There are devils and powerpoint presentations and warlocks and opposing factions that use a Doctor Who knock-off to communicate its members and other supernatural goings-on as people either try to destroy or save the world (teams seem to change a lot, so who knows WHO you should trust) and some choices vs. freewill and do we really know who we are. There's far more than just will Billy help the devil to become a bestselling author. Which good because that story doesn't sound so interesting. Though there is a LOT shoved into this story, and by the end I was wondering if there was a bit too much going on. Never to the point that I didn't enjoy the story, but something that struck me a few times as perhaps the story could have been tightened up a bit.

That said, the story was a lot of fun. It was funny and had twists I did not anticipate and overall good time. Maybe not a story to inspire deep thoughts and Billy is a protagonist I've seen before but neither of these are bad things.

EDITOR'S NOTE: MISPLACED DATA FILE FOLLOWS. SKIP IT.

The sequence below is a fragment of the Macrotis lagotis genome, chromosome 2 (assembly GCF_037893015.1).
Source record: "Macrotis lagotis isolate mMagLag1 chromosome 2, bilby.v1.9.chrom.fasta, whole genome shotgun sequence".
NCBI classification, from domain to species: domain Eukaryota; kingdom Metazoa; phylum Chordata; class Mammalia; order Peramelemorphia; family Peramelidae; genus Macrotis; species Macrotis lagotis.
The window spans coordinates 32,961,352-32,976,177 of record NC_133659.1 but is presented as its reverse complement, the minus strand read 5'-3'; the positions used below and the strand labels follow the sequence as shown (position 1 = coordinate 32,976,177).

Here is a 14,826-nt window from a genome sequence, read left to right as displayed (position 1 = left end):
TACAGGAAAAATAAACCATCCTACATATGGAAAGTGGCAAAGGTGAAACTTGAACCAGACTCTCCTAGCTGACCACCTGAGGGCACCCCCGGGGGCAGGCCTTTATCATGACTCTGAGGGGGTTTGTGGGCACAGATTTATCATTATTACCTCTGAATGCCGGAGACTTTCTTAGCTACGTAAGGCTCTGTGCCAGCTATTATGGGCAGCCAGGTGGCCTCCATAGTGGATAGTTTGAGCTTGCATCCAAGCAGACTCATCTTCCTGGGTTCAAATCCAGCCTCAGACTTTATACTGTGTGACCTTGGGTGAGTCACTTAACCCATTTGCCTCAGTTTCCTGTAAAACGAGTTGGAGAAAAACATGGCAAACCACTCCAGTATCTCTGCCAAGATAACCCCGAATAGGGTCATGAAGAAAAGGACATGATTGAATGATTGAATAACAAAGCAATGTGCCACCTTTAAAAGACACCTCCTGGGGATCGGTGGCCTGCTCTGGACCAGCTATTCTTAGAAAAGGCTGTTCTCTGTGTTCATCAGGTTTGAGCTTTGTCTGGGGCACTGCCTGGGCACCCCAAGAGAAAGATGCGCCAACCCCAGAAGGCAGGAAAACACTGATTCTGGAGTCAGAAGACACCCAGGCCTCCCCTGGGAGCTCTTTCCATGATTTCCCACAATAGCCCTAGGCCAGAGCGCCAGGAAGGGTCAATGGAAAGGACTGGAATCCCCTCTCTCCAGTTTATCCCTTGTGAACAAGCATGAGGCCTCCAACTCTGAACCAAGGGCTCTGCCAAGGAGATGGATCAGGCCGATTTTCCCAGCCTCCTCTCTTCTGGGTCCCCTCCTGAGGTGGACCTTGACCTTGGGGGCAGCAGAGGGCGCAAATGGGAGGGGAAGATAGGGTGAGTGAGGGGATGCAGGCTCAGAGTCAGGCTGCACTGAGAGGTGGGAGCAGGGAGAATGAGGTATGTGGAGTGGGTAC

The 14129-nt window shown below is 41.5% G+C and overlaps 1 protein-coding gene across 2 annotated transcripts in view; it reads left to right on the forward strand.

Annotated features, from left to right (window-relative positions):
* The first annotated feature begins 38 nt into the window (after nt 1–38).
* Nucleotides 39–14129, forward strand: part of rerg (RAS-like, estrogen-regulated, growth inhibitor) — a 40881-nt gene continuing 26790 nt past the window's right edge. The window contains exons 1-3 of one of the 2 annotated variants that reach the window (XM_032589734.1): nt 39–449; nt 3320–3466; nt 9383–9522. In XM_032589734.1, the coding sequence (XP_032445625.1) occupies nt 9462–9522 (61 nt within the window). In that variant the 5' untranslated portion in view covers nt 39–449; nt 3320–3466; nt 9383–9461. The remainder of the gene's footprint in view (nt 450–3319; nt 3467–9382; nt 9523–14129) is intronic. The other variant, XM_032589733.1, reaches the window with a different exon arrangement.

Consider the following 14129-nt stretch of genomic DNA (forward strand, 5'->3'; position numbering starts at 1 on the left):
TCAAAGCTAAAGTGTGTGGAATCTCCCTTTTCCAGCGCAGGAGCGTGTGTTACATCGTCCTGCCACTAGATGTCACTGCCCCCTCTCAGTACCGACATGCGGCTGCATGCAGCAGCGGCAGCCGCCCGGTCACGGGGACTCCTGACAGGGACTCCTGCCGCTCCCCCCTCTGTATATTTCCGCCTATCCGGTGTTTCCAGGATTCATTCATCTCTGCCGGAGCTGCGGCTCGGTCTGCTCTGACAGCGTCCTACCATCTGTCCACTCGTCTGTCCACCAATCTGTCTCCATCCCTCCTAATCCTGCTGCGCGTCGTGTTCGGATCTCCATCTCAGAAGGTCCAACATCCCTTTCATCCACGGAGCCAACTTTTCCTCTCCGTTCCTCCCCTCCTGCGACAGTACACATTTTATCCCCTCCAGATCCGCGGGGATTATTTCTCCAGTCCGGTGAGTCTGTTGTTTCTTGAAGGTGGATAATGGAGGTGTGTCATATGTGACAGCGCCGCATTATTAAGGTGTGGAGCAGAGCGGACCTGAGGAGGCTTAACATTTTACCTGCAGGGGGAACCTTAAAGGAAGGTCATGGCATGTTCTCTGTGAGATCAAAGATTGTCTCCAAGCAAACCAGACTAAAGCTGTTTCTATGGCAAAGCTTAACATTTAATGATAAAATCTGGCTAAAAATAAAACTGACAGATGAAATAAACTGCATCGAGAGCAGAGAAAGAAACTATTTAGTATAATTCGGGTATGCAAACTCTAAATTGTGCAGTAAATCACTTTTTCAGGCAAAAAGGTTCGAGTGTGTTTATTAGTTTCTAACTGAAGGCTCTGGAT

*One thing I want to say, unrelated to the book but related to local bookstores. PSB includes a bookmark with your purchase. Up at the top it has the name of the bookstore and the back has the stores address, hours, website, etc. WHY DOESN'T EVERY BOOKSTORE DO THIS? One, I'm always looking for bookmarks (despite having 8000 leftover from the wedding, they're currently packed away...somewhere). But more importantly, what great, fairly inexpensive advertising. When I'm reading a book in public places, you know, like the subway, I stick the bookmark somewhere in the back of the book, with the top of it poking out. So the bookstore name is out there. And I will happily use a local bookstores bookmarks and indirectly be like "Hey everyone, why don't you shop here?" The Strand does it too (I have a bunch of their bookmarks) and yeah. I love it. Sorry this post has had so many non-book related bits to it, but this was obviously important.

GIF rating:

Title quote from page 27

Bushnell, Jeremy P. The Weirdness. Melville House, 2014.

Monday, January 26, 2015

Giveaways & Booktours - What do you think?

Question for you book bloggers out there: do you do giveaways and booktours. Why or why not? Please show your work.